I remember that the most exotic place you could eat was the Chinese restaurant in one of the main streets close to the university. I don’t remember any other Asian food, no Indian, no Thai, no Vietnamese, no Sushi and of course no take away food. If you didn’t want to eat Bavarian food you’d have to choose the Italian or the Greek restaurant nearby. However, Italian restaurants were not the fancy and expensive restaurants that you can find now on every corner in downtown Munich. They compete against each other in exclusivity and price, swearing to be the most authentic one. Germans have always admired the Italian culture, we all have, but with such a fervor, only the Germans in Munich and surroundings. They even call Munich the most Italian city north of the Alps. As for the German love for Italy you may be interested in Goethe’s Italian journey. You can find a précis here: (http://www.nytimes.com/1986/09/21/travel/goethe-s-italian-journey.html)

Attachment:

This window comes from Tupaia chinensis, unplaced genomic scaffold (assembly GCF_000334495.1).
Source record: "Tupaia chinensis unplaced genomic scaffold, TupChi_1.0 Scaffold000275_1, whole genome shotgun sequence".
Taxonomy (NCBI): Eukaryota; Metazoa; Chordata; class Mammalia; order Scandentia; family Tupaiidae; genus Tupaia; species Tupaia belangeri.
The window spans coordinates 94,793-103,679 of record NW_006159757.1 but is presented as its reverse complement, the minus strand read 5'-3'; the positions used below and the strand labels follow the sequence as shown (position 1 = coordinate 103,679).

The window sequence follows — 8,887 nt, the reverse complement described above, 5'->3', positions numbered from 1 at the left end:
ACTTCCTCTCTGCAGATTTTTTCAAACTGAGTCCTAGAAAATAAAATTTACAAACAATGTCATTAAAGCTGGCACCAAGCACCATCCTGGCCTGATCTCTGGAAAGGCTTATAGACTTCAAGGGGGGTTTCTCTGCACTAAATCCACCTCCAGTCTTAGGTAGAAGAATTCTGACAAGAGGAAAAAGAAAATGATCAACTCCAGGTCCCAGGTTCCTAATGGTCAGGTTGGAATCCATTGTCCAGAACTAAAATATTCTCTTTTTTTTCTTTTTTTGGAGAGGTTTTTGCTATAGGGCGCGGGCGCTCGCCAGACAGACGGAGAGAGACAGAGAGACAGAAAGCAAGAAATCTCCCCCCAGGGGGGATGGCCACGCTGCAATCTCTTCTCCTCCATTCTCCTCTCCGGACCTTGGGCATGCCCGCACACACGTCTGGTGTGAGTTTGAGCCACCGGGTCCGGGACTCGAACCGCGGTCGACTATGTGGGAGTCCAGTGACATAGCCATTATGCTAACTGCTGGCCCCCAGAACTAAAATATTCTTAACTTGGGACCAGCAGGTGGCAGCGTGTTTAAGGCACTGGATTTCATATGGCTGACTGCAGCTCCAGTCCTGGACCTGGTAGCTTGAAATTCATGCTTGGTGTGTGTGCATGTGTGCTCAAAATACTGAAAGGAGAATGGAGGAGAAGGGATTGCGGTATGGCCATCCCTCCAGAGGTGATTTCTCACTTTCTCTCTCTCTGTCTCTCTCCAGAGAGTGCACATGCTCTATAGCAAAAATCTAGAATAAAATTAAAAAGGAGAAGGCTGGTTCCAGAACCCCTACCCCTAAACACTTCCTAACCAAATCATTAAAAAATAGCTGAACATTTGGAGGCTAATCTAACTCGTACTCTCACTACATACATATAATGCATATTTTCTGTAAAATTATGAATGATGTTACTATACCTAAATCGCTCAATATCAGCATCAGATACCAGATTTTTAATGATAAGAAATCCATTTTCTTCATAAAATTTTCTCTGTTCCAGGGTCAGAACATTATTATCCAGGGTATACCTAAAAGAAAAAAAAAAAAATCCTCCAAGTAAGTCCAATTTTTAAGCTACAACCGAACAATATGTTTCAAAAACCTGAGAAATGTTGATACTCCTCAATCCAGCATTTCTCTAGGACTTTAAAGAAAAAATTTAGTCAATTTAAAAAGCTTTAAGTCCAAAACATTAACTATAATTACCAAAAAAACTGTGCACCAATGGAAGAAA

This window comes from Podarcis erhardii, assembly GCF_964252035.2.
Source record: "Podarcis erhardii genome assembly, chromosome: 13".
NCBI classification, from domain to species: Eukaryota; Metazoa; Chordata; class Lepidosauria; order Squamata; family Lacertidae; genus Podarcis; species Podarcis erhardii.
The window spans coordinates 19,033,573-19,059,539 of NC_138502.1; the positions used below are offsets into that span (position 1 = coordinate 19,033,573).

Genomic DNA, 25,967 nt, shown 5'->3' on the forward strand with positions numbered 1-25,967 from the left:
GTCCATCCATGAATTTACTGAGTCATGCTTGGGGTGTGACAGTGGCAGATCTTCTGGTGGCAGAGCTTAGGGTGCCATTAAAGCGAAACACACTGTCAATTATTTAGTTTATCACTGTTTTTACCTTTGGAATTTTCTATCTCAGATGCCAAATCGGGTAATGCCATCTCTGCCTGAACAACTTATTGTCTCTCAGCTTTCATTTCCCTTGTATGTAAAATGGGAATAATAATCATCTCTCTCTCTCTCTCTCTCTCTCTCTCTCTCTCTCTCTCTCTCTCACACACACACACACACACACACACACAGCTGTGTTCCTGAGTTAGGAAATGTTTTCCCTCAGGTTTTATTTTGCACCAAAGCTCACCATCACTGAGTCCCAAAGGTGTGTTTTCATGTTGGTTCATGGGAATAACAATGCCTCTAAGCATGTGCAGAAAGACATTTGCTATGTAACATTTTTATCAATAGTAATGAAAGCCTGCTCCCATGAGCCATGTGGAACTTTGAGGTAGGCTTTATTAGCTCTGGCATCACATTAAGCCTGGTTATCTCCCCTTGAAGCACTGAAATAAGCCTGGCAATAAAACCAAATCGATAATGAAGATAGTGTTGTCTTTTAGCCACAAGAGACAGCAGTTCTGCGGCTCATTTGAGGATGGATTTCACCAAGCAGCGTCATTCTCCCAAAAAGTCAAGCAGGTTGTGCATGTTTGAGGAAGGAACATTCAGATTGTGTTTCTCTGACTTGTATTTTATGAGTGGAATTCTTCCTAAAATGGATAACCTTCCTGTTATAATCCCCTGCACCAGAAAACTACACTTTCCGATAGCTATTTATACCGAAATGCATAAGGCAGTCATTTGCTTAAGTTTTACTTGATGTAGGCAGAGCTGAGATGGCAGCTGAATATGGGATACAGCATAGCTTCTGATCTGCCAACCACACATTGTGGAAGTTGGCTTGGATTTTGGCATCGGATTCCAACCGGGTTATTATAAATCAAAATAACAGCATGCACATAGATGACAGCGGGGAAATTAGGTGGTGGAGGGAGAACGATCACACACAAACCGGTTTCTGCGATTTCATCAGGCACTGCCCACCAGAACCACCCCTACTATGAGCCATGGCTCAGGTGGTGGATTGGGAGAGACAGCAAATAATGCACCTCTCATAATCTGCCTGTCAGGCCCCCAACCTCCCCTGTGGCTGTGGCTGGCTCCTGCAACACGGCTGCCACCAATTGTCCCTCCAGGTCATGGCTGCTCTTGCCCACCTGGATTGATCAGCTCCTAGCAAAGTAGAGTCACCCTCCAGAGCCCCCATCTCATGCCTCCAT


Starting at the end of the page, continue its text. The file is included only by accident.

I think you now understand better what I mean. I also love the Italian culture, the food, the art, the cities, everything, but… in Italy! I love my Italians friends, not because they are Italians, but because I like them and we understand each other. The best thing of all is when I go to ‘eat Italian’ (This is the expression you use in German) in Munich with an Italian friend. She usually speaks German to the waiters, who always greet you warmly with a “Buona sera, signora”. One day I asked her why, and she explained that most of them are not Italians and don’t speak Italian. I laughed and said that I knew what she was talking about because it also happened to me in some so called ‘Mexican’ and ‘Spanish’ restaurants. So we both stick to German. That to authenticity. As for that, yes, some of those places have a very good selection of dishes and very good wines, but the prices have reached such heights that I don’t find it affordable anymore… Let’s better save some money and enjoy some authentic Italian meals in Italy.

Munich… ‘Weltstadt mit Herz’ or City of the World with a heart… (Image from: http://www.amazon.de/Magnet-mit-Motiv-MÜNCHEN-Weltstadt/dp/B00H19QP0M)

münchen weltstadt mit herz

Weltstadt mit Herz